Tuesday, December 30, 2014

Write More in 2015

Not sure my writing total of a bit over 100,000 words was enough this year. In the past couple of weeks I have read two posts by authors that wrote over a million words in 2014.  Not sure I could ever get close to this but am hoping to get close to 250,000 in 2015.
 I have an advantage over many writers and would be writers, because I don’t need to sell anything. I live comfortably on retirement and occasionally substitute teach in the local district to pick up what we old folks used to call, “a little pin money.”
I have been lucky to publish many short stories and travel pieces over the years but still have high hopes for a novel. So 2015, will be the year!
At present I have a non-fiction, local history, being edited with publishing coming, I hope, in February. When that is complete, I will work on the two novels I have completed and two completed volumes of short stories.
 Who knows? If everything goes great I might get a few books out this year – and maybe write a bit more.
“I was sorry to hear my name mentioned as one of the great authors, because they have a sad habit of dying off. Chaucer is dead, so is Milton, so is Shakespeare, and I am not feeling very well myself.
- Mark Twain

Freezing up North of Town

Happy New Year!

Friday, December 19, 2014

170 Year Old - A Christmas Carol - The Story

 In the past few weeks I have watched all or parts of several versions of the Charles Dickens story, “A Christmas Carol.”  Some newer movies kept the Dickens title and others have been renamed, Scrooge or Scrooged along with many other names that relate to the original story. Dozens of other short stories, books, television programs and movies are loosely based on the Dickens tale.
Dickens wrote the story as a commentary on greed in Britain at the time. His character Ebenezer Scrooge, became one of the most well know names in all of literature because of the story and likely because he was such an uncaring person throughout the first part of the story and changes as his life is revealed to him.
Dickens wrote the 80 page novella fairly fast, starting in September and finishing six weeks later in early December. Publishing it 170 years ago today- December 19, 1843 it became an instant success. The only problem was that Dickens needed money and hoped to make much more on the book than he did.

Dickens, “The Christmas Carol.” Has been continuously in print for 170 years and still sells well, especially around Christmas, throughout England, America and numerous other countries around the world.

Merry Christmas! 
Corner of Our Family Room

Monday, December 15, 2014

Snow Day

Now that summer is officially over with snow yesterday and last night, guess I can get into my normal grumpy winter mood. Here in the cowboy state we get most of our yearly moisture in the form of snow. It reminded me of this line from a C. J. Box book -

Wyomingites, Joe had observed, didn't know what to do when it rained except get out of it, watch it through the window, and wait for it to go away.” C. J. Box - Open Season

With snow on the ground today, I couldn't wait to get outside. By afternoon the wind was gone, the sun peek-a-booed in and out and the temperature went to 30. Another great day out west.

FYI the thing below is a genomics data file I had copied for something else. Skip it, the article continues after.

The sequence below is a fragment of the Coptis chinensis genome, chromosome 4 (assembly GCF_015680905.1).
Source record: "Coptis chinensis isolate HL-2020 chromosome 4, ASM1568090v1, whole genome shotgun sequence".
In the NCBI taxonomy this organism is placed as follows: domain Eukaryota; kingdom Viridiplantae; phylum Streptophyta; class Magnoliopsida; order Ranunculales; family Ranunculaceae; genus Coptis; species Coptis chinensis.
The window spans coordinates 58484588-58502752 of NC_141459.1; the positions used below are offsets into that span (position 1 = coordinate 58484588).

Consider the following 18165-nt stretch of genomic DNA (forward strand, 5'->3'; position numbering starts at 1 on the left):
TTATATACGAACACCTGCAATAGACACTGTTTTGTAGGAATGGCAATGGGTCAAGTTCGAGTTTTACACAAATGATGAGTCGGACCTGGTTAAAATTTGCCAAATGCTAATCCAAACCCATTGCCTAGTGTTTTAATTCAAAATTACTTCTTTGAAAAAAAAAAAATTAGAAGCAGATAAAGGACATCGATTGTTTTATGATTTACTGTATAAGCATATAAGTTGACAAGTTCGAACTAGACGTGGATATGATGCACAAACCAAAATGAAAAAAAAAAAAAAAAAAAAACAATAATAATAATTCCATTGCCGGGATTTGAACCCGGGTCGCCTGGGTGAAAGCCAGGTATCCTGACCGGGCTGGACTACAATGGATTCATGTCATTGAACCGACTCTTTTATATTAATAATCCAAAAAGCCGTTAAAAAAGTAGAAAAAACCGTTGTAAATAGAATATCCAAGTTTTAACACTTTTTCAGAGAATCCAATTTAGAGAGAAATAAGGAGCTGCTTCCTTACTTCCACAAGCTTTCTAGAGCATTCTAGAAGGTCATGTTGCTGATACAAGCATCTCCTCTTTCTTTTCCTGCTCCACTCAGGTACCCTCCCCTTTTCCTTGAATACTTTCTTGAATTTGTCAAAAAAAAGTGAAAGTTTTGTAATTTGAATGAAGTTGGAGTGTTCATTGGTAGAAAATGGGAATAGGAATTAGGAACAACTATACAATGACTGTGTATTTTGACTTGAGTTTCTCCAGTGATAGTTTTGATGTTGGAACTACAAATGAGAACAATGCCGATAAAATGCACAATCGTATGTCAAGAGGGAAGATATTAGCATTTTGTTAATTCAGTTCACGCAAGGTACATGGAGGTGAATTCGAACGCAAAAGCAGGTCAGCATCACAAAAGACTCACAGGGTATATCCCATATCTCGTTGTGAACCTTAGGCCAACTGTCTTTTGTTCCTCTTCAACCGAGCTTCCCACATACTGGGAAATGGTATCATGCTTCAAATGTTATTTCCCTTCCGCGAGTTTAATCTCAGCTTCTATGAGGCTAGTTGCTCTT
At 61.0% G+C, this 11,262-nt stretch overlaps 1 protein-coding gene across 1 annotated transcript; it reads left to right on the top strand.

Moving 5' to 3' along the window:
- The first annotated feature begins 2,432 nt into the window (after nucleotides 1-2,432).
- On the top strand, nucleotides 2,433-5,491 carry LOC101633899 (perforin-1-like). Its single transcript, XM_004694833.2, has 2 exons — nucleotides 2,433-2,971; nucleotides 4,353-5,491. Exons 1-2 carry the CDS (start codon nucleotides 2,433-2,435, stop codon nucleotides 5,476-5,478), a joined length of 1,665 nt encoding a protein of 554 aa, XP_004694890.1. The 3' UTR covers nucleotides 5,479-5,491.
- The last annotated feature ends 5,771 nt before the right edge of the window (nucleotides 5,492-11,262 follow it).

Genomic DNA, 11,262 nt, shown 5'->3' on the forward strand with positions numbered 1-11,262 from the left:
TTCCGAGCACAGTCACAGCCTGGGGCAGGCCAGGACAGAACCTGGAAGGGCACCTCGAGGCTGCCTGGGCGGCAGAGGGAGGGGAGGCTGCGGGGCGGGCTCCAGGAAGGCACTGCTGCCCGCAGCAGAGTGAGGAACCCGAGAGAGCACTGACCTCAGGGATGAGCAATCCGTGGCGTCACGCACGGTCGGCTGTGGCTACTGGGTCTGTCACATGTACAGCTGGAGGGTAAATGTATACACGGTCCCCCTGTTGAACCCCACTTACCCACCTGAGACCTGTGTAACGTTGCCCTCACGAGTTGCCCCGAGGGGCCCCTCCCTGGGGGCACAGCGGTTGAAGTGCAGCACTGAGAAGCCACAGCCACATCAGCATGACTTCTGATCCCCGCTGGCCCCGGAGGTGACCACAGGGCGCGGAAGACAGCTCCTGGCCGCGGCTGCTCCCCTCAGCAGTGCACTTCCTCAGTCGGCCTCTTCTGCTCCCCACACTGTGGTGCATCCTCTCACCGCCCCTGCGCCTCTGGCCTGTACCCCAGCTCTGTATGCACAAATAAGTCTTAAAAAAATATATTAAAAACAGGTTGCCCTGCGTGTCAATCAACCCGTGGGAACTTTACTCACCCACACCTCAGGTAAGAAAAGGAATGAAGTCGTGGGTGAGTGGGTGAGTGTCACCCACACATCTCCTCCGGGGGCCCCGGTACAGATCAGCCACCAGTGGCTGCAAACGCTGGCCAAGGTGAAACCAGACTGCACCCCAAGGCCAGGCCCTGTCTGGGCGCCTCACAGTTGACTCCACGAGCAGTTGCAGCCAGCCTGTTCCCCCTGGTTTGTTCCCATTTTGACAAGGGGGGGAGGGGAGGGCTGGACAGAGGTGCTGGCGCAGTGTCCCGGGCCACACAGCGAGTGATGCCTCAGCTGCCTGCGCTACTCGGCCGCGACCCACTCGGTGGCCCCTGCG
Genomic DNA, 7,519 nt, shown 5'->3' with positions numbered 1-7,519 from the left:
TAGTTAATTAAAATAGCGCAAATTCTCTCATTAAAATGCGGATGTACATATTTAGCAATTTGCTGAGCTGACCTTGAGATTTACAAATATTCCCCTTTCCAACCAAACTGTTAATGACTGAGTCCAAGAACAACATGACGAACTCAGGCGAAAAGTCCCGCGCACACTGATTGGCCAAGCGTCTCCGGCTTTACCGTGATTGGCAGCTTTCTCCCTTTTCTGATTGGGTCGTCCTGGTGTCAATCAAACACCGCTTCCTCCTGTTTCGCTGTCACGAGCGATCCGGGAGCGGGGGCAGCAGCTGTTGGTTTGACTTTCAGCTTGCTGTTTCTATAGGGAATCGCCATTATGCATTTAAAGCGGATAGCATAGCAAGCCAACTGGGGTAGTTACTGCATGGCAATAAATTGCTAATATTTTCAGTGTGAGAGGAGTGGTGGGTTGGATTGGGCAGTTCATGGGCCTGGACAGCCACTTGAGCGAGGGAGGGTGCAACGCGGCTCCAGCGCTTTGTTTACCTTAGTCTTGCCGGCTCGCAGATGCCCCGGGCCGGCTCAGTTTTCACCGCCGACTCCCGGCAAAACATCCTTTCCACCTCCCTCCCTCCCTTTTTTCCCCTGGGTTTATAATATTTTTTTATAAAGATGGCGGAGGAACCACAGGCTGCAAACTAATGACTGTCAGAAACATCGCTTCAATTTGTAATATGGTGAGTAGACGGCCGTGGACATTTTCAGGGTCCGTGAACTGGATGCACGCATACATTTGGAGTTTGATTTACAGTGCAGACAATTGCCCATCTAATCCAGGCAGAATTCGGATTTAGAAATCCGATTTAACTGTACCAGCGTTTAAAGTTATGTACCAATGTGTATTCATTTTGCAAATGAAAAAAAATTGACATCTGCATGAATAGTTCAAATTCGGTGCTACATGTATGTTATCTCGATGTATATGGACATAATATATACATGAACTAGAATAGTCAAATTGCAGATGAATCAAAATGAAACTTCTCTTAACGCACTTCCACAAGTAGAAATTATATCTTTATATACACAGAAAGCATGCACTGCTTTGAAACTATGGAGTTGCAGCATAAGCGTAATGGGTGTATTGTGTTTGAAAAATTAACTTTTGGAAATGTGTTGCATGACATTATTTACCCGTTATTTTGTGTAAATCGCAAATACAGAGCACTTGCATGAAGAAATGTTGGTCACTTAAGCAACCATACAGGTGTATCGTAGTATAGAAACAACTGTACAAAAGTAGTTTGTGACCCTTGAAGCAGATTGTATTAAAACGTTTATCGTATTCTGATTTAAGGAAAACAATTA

Monday, December 8, 2014

Maybe That Old Boy Hemingway is Right

Ernest Hemingway gave the following advice to help with writer’s block. “The best way is always to stop when you are going good and when you know what will happen next. If you do that every day when you are writing a novel you will never be stuck. That is the most valuable thing I can tell you so try to remember it.”
Some of my writer friends and I often write until we are stumped then go to bed and sleep on it. Funny that seems to never work. I have a tough time stopping if I am on a roll. Seems Hemingway thinks you quit when you are ahead. He seemed to do okay, maybe he has something here.
By the way my checker didn't like Hemingway using good instead of well.
That’s my two cents for today time to ride off into this evenings Laramie Range sunset.
Photo Taken Four Miles Northwest of Town

Tuesday, December 2, 2014

Old Cowboys and New Westerns

Last evening I finished reading, A Texas Ranger, by William Macleod Raine, written more than 100 years ago but still a very good tale. Some of these older westerns seem to be somewhere in between all the pulp westerns that were so well read a half century ago and the newer, truer western of a few years ago.  The difference between the new and the traditional westerns was summed up by Elmer Kelton, an all-time favorite of mine, when he said that Mr. L'Amour's characters ''are always seven feet tall and invincible, mine are 5 feet 8 and nervous.''
Seemed to me that much of the action, in westerns today, is still the seven foot tall and invincible style but grittier in modern westerns. That’s why I read them, love the action, that’s why its fiction, it’s over the top. If I see any big changes in newer western novels it might be the removal, at times, of stereotypes of Indians, women, Mexicans and some religious groups. (See Zane Grey)The so called formula western is still alive with a fair following, the one that puts the good guys against the bad guys. More and more westerns seem to be of the romance variety and these new westerns seem to be dominated by women writers, nothing bad about that, just an observance.
Type in “Westerns,” into an Amazon book search – most interesting. You will find a mix of new and old, romance and traditional and many very cheap or free on Kindle stories. 

And like any good cowboy in the end I will ride off into the sunset.

Great Sunset Over the Laramie Range December First 2014